January 15, 2015

Direct Distribution Just Went Mobile: VHX Adds iOS & Roku

VHX on Roku
VHX is quickly distinguishing themselves as a leader in the direct-distribution game. After raising $5 million more venture capital, a new iOS app and now Roku, the experimental company's experiment is working.

VHX had a great 2014, blowing away the numbers from previous years. The number of VHX customers and publishers tripled in 2014 and they reached that all-important milestone of 1 million users, more than 60,000 of which own two or more pieces of content. They earned $4.7 million in sales last year alone. Those are big numbers for a company who was just a nascent startup in 2011.

VHX 2014 Stats

With the addition of iOS and Roku, this makes VHX one of the most (if not the most) ubiquitous direct-distribution platforms in the world. The list of ways to experience films via VHX is only getting longer:

  • Desktop Computers
  • iOS / Apple AirPlay
  • Apple TV
  • Chromecast
  • Roku
  • Blu-Ray/DVD Player
  • Smart TV
  • Xbox 360
  • PS3

While there's much to be argued about the quality of the cinematic experience on a phone, at least iPhone screens are getting larger. You can also stream content on VHX from an iOS device to a television with Apple Airplay. For Android users, VHX is working on an app for you too, which we'll know about in the near future. 

The broad compatibility, transparency and increasing brand recognition of VHX makes it one of the most desirable options for filmmakers who want to go the direct distribution route. And, at 10% + 50¢ per transaction, VHX's service is still competitively priced, only being beat by Gumroad's 5% + 25¢ per transaction.     

Your Comment

6 Comments

I was studying some direct distributors that occasionally popup on NFS. I visited their web pages and the first thing I saw was the long bla bla text about the company and the upload content form, apart from that the websites did not have a presentable store or product catalogues or any presence of marketing schemes. It seemed that they don't care about the guy who wants to spend couple of bucks for an indie movie, but they care about getting the content (no matter how good or bad it is).
Moreover almost all of the direct distributors do nothing to attractt their customers and do nothing to promote their platform or create awareness. Some of the services that NFS was writing about in 2013 do not exist anymore in 2015. Everyone knows youtube and vimeo, but I haven't met people who can name at least one distributor like VHX. I don't know about US but in Europe and across the whole Asia there is no any awareness of such services. How the hell I can trust the content to someone who can't promote his/her business. As a MIP member I get spam emails from different "traditional distributors" who are looking for content, even the shities one appears more trusting and profitable as they present both on professional and consumer platforms. So far I would go with the most popular platform such as youtube or vime or a traditional root.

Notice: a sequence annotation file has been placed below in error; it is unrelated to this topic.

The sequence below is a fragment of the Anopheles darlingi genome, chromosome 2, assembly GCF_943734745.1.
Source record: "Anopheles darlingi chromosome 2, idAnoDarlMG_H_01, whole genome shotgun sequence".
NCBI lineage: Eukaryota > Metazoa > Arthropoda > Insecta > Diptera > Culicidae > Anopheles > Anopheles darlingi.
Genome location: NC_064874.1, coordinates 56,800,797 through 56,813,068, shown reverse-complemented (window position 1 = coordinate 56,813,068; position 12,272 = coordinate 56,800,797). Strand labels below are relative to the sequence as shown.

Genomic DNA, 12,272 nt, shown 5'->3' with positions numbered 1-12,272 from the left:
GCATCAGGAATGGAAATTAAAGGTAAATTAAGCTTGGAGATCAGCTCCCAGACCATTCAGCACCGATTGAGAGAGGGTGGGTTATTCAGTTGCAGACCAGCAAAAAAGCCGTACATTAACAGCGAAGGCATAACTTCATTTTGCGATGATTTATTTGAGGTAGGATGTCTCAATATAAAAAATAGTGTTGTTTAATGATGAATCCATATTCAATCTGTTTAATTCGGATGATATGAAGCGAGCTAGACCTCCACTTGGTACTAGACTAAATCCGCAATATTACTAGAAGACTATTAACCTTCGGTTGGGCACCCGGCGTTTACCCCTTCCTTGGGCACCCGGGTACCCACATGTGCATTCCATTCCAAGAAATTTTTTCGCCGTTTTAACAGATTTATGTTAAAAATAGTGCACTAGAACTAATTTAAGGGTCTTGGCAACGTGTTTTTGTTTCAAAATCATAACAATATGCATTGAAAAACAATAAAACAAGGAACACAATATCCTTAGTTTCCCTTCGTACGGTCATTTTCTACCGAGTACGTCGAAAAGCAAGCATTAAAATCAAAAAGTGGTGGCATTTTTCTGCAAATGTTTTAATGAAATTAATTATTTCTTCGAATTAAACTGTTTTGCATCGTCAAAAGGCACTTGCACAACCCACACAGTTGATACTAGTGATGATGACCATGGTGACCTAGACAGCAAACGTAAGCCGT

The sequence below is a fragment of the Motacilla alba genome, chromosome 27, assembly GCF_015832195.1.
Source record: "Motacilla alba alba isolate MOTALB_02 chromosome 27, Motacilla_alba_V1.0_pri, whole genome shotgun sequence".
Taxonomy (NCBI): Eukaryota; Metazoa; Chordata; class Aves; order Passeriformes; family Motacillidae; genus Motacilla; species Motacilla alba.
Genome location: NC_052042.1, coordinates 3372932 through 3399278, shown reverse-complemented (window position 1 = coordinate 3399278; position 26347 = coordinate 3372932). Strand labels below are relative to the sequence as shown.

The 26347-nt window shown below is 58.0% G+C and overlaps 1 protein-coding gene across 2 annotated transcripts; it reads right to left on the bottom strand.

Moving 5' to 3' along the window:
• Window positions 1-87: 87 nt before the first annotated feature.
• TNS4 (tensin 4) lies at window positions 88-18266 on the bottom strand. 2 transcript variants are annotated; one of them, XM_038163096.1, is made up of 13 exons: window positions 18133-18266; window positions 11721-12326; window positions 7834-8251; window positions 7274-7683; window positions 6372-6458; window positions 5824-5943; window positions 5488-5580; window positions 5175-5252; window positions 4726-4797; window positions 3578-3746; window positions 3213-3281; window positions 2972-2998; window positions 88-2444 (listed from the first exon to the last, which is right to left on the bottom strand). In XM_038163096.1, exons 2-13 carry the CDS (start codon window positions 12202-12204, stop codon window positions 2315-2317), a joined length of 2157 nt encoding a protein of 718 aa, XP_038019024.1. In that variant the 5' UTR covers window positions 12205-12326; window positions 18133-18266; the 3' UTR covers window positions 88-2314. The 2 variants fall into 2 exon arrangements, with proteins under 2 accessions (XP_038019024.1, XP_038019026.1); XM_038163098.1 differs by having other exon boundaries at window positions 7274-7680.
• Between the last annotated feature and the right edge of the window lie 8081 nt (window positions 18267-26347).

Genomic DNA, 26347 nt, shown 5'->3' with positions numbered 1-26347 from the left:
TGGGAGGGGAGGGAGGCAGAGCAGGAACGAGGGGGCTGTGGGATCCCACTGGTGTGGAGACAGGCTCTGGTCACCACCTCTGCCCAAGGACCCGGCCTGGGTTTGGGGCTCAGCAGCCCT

January 15, 2015 at 9:57AM

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Einar Gabbassoff
D&CD at Frame One Studio
1287

On the thoughts about cinema on a phone...I was quite surprised how "complete" the experience felt watching an episode of Ken Burns "Jazz" on my iPhone 6+. I didn't miss any information, visual or audio and watched it in an environment where anything much larger would have been intrusive...Certainly not my 1st choice for a "movie experience", but not bad either!

January 15, 2015 at 3:02PM

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I think that people often confuse distribution. They think if you put up your film on iTunes or VHX it will immediately make money. But that's not true. Distribution is virtually worthless without marketing. If you can market your film well, it doesn't really matter what platform your on.

January 15, 2015 at 6:26PM

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Zachary Will
Cinematographer
895

The distributor must take care of marketing(festivals, tv markets, summits, screenings), at least the distributors we work with do it. Moreover a distributor may assist with dubbing to reach wider audiences. Othetwise why do they charge the content producers. If it doesn't generate income during two year distribution than why bother continuing business. Itunes and utube is a different story since they have a big audience, VHX and similar services are not even close, thus they better to provide somet marketing help. Well you can put another couple of dislikes but that doesn't change the industry.

January 16, 2015 at 10:38AM

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Einar Gabbassoff
D&CD at Frame One Studio
1287

Hear, hear.

January 20, 2015 at 12:34PM

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Ok, I'm a late comer who has never heard of VFX. I signed up online - each field in the registration form is on a new page. So you can't use software like 1password to fill in your details or supply your password with one click.

Then once logged in a went to "discover." The only obvious way I could see of finding out what a video is a bout is to click on it and watch the trailer, a terribly time-consuming endeavour endeavour. What wrong with a capsule summary?

Maybe I'm doing it wrong, but there was no obvious way to do it better.

The website reminds me of the old days when web designers were more in love with the artiness of their creation than its usability. I thought those days were behind us.

January 16, 2015 at 4:36PM

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